It was a good day. He got to stand up and enjoy the sucker like he wanted. And the rest of us had a lot of fun reminding him that he had autism that day. He was, honestly, the least autistic person I think I’ve ever met.

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12 Dec 2018

“Allow me to pass over his misfortune in silence; for in the first place talk of it might dishearten you, and secondly and thirdly, and as far as I’m concerned sixthly, it isn’t proper to tug apart all the folds of misfortune and cast aside all ceremony, all lovely veiled mourning, which can exists only when one keeps silent on such matters.”

— Simon, p340, The Tanners by Robert Walser

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11 Dec 2018

Reply: S & K: Root


Tell me how I’m being an idiot like only good friends can, please (you may already be doing so, and I ask you to forgive my ignorance as I come to grips with it). It is possible that I’m not making ridiculous mistakes here, but I am aware that is unlikely. I beg for your advice and wisdom in constructing this; I also recognize I may be reinventing the wheel, poorly. Perhaps I have misunderstood how to accomplish my goal. What is your opinion? What should I be clearer about? Where is this failing? What should I do instead? I am not asking you to build anything; I’m asking you to check my work and tell me if my building plans are stupid (because they might be). You may be wondering: “what is the purpose of this?” like I’m being too paranoid, inefficient, or insane. Perhaps this is incoherent, and I ask you to feel at liberty to say it.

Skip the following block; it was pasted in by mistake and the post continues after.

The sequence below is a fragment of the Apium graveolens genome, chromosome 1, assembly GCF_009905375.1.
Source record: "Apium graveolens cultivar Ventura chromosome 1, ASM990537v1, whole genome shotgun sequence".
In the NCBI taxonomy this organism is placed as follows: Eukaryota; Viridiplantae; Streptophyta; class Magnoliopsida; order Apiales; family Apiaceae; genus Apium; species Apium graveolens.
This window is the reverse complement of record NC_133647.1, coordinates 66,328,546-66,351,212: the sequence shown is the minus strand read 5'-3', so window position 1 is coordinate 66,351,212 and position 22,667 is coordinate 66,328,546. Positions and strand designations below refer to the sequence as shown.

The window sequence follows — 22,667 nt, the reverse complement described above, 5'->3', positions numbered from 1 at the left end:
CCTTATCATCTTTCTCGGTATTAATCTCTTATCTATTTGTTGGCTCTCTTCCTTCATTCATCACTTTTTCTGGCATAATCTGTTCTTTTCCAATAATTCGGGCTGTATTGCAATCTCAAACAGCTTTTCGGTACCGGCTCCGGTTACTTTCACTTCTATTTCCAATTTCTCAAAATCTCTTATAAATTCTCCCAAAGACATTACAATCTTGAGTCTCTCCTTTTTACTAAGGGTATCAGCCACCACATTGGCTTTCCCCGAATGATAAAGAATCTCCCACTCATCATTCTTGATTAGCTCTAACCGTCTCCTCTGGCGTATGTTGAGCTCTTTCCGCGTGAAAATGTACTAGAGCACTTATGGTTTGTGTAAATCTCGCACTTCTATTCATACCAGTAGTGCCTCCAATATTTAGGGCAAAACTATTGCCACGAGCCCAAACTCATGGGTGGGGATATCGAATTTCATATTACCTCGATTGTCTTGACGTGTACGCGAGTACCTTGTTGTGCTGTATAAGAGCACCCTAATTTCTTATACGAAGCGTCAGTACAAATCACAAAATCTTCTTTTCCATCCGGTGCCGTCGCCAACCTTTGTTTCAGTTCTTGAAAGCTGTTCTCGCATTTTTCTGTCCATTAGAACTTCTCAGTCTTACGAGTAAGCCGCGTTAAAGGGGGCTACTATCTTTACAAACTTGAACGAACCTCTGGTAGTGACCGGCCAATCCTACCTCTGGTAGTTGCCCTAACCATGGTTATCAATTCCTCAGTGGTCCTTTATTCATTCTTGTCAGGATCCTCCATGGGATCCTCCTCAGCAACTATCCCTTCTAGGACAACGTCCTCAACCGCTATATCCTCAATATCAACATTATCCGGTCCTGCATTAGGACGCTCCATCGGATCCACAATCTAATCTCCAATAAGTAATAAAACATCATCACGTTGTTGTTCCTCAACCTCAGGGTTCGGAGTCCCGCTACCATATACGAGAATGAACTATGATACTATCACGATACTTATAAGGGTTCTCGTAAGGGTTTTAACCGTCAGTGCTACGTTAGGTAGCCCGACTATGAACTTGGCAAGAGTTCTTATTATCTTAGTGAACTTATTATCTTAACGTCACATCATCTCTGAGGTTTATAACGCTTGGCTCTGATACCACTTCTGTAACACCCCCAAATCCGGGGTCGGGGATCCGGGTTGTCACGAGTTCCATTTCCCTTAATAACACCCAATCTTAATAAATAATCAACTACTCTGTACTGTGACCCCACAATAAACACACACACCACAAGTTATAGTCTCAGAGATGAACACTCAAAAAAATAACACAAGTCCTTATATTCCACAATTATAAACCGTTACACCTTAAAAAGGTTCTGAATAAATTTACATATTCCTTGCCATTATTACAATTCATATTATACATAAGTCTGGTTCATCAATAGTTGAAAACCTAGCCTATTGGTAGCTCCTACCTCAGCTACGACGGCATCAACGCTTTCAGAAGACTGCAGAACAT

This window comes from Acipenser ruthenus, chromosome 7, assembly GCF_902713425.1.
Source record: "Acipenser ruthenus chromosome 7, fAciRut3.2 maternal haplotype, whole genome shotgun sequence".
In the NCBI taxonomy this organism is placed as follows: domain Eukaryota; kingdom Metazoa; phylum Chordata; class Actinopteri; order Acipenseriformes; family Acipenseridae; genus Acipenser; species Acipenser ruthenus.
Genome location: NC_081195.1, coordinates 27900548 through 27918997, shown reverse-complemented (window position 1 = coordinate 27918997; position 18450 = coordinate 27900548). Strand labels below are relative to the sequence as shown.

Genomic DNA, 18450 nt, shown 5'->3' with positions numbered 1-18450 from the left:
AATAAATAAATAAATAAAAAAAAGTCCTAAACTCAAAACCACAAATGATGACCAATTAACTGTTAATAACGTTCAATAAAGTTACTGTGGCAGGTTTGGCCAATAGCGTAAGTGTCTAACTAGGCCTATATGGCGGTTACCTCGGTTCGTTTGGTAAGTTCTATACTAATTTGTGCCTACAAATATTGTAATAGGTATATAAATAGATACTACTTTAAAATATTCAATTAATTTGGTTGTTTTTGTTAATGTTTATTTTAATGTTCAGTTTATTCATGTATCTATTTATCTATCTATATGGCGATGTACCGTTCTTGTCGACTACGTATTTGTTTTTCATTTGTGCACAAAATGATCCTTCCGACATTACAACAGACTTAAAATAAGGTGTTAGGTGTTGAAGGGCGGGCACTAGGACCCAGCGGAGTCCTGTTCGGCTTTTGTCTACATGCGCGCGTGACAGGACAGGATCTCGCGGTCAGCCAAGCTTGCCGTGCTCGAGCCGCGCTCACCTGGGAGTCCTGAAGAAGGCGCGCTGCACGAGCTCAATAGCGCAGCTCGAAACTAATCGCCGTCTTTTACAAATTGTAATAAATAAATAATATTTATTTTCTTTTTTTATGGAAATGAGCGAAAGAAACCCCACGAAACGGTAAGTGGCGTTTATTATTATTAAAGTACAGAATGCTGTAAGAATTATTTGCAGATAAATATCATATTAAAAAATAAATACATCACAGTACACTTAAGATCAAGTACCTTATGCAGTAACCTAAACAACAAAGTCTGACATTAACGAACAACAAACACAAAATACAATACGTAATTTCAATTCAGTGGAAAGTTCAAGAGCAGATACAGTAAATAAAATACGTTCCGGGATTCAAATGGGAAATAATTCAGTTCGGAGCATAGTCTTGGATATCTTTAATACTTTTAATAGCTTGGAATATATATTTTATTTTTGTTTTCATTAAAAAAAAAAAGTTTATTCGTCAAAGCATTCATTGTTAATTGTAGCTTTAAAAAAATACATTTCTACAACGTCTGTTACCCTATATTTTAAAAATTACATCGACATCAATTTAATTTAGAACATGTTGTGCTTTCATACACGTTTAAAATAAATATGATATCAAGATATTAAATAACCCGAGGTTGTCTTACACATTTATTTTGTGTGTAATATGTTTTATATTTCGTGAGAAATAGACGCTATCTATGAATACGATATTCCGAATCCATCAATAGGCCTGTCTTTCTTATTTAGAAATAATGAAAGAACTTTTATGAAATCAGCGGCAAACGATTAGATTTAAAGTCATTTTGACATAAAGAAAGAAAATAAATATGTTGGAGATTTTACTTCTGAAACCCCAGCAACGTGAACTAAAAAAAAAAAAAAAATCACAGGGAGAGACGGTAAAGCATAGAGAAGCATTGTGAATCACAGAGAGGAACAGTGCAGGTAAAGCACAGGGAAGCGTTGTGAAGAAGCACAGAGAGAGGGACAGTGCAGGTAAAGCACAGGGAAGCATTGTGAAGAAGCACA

Hate to say this, brother—but I actually think I follow your diagram, hahah—I mean what can I say, it’s terribly complex, but sometimes these things have to be. Yeah and like you say: Rube Goldberg. I say go for the madcap every time. If I tried to diagram my structure in dashes-and-pipes, it’d be like that, too, actually. Ten layers of tooling. Salud.

You seem quite good at stepping back and asking what the hell you’re doing. I’m going to keep a close eye on all of this, because I think the moment will come when we can bridge Indieweb and your world. It actually won’t offer you much—I think it’ll just automatic copy-and-paste is all. Depends on your feelings about syndication—seems like we both have complicated feelings about RSS. Which, to me, makes it a ripe topic.

As I have tried to say to both of you, I’m very interested in hardcoding my links. I want hardlinks statically sitting in a tiddler rather than some filterlist rendering upon opening a tiddler. The recursion problem is so serious for javascript that it cannot be performant enough to enable me to rely upon anything other than significant hardlinking. I think Bob may be the key to enabling hardcoding in a way that I can do.

Oh, I agree with you—I do the same thing on my site. I don’t ever use a query (filterlist)—I always hardcode links. It’s too important to lay it out right. It also forces me to limit the amount of meta-pages I have. I think they have to be used judiciously because people aren’t going to wade through a whole lot of meta. Those kind of automatic pages always lead to bland, repetitive layouts.